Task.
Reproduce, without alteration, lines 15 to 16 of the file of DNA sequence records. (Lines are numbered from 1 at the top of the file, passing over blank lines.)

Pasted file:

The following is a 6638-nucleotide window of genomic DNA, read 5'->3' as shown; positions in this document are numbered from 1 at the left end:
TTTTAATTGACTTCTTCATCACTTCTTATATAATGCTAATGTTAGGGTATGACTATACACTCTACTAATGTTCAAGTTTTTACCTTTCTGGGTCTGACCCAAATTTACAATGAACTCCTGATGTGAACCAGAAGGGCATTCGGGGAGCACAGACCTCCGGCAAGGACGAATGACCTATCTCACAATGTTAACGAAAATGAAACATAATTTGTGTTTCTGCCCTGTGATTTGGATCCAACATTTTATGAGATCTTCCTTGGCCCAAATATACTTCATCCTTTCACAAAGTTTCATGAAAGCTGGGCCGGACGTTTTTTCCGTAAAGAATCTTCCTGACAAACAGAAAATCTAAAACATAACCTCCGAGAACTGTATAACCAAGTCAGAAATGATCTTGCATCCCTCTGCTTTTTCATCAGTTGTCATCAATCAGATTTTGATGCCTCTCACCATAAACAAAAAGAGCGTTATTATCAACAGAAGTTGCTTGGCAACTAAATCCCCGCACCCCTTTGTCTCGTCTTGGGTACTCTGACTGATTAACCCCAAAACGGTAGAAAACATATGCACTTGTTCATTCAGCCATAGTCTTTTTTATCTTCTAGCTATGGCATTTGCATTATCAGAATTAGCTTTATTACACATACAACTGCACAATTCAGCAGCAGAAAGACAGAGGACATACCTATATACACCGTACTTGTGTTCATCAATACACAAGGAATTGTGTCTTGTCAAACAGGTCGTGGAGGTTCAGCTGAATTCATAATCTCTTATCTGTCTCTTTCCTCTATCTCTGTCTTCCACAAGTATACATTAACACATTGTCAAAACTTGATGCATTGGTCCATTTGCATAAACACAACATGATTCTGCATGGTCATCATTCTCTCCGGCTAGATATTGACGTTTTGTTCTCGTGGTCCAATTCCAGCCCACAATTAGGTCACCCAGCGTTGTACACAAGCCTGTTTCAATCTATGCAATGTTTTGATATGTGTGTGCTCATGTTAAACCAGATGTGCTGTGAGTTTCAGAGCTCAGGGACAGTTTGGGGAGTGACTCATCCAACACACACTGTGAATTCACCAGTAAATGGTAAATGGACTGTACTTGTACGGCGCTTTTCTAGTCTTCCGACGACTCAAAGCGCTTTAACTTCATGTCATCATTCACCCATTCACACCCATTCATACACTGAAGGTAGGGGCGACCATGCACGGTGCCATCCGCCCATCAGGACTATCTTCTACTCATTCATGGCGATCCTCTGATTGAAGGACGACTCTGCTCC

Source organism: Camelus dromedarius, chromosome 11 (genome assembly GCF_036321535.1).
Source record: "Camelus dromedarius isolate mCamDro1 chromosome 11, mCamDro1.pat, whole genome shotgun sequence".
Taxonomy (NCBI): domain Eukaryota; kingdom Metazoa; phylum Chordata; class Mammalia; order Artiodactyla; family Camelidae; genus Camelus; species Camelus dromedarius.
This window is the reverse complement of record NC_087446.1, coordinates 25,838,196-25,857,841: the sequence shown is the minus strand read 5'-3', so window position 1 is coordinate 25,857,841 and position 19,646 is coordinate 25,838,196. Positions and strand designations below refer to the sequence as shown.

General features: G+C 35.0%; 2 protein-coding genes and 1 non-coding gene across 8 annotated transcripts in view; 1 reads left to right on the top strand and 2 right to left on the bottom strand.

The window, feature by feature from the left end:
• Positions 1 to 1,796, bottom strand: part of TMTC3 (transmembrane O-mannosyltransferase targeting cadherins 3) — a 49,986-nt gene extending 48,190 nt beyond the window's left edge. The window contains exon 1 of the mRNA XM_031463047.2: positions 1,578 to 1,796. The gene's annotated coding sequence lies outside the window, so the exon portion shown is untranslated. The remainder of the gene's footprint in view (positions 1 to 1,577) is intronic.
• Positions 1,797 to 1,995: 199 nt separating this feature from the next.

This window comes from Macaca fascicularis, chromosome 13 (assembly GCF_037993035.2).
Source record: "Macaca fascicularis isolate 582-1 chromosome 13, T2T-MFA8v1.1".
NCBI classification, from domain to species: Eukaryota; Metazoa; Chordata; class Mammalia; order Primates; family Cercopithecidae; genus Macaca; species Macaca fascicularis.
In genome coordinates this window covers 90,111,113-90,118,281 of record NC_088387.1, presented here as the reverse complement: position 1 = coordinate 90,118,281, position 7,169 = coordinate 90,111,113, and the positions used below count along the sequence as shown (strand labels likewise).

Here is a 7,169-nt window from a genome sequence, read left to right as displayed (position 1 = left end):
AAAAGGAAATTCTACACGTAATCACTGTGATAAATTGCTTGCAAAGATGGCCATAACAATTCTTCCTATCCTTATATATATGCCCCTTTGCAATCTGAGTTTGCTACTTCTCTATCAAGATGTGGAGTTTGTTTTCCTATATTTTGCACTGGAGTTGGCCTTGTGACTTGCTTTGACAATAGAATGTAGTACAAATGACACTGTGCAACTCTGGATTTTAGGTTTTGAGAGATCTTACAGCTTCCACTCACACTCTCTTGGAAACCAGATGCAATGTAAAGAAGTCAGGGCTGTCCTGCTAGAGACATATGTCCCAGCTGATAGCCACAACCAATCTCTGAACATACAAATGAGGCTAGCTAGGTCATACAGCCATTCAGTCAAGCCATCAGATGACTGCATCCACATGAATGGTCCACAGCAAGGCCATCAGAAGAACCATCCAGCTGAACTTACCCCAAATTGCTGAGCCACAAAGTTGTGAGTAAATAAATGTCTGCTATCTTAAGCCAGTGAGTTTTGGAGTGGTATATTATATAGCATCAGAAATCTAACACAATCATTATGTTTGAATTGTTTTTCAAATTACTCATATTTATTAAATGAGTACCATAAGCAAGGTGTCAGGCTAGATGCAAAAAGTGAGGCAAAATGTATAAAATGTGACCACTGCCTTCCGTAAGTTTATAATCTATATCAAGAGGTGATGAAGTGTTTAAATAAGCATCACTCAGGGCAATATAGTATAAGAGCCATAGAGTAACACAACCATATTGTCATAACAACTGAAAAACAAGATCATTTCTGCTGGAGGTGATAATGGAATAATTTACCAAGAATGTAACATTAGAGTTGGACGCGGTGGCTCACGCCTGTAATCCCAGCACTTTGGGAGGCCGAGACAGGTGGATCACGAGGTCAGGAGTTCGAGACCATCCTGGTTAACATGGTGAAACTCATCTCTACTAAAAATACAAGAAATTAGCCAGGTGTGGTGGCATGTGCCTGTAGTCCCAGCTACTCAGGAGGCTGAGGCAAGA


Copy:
Here is a 7,169-nt window from a genome sequence, read left to right as displayed (position 1 = left end):
AAAAGGAAATTCTACACGTAATCACTGTGATAAATTGCTTGCAAAGATGGCCATAACAATTCTTCCTATCCTTATATATATGCCCCTTTGCAATCTGAGTTTGCTACTTCTCTATCAAGATGTGGAGTTTGTTTTCCTATATTTTGCACTGGAGTTGGCCTTGTGACTTGCTTTGACAATAGAATGTAGTACAAATGACACTGTGCAACTCTGGATTTTAGGTTTTGAGAGATCTTACAGCTTCCACTCACACTCTCTTGGAAACCAGATGCAATGTAAAGAAGTCAGGGCTGTCCTGCTAGAGACATATGTCCCAGCTGATAGCCACAACCAATCTCTGAACATACAAATGAGGCTAGCTAGGTCATACAGCCATTCAGTCAAGCCATCAGATGACTGCATCCACATGAATGGTCCACAGCAAGGCCATCAGAAGAACCATCCAGCTGAACTTACCCCAAATTGCTGAGCCACAAAGTTGTGAGTAAATAAATGTCTGCTATCTTAAGCCAGTGAGTTTTGGAGTGGTATATTATATAGCATCAGAAATCTAACACAATCATTATGTTTGAATTGTTTTTCAAATTACTCATATTTATTAAATGAGTACCATAAGCAAGGTGTCAGGCTAGATGCAAAAAGTGAGGCAAAATGTATAAAATGTGACCACTGCCTTCCGTAAGTTTATAATCTATATCAAGAGGTGATGAAGTGTTTAAATAAGCATCACTCAGGGCAATATAGTATAAGAGCCATAGAGTAACACAACCATATTGTCATAACAACTGAAAAACAAGATCATTTCTGCTGGAGGTGATAATGGAATAATTTACCAAGAATGTAACATTAGAGTTGGACGCGGTGGCTCACGCCTGTAATCCCAGCACTTTGGGAGGCCGAGACAGGTGGATCACGAGGTCAGGAGTTCGAGACCATCCTGGTTAACATGGTGAAACTCATCTCTACTAAAAATACAAGAAATTAGCCAGGTGTGGTGGCATGTGCCTGTAGTCCCAGCTACTCAGGAGGCTGAGGCAAGA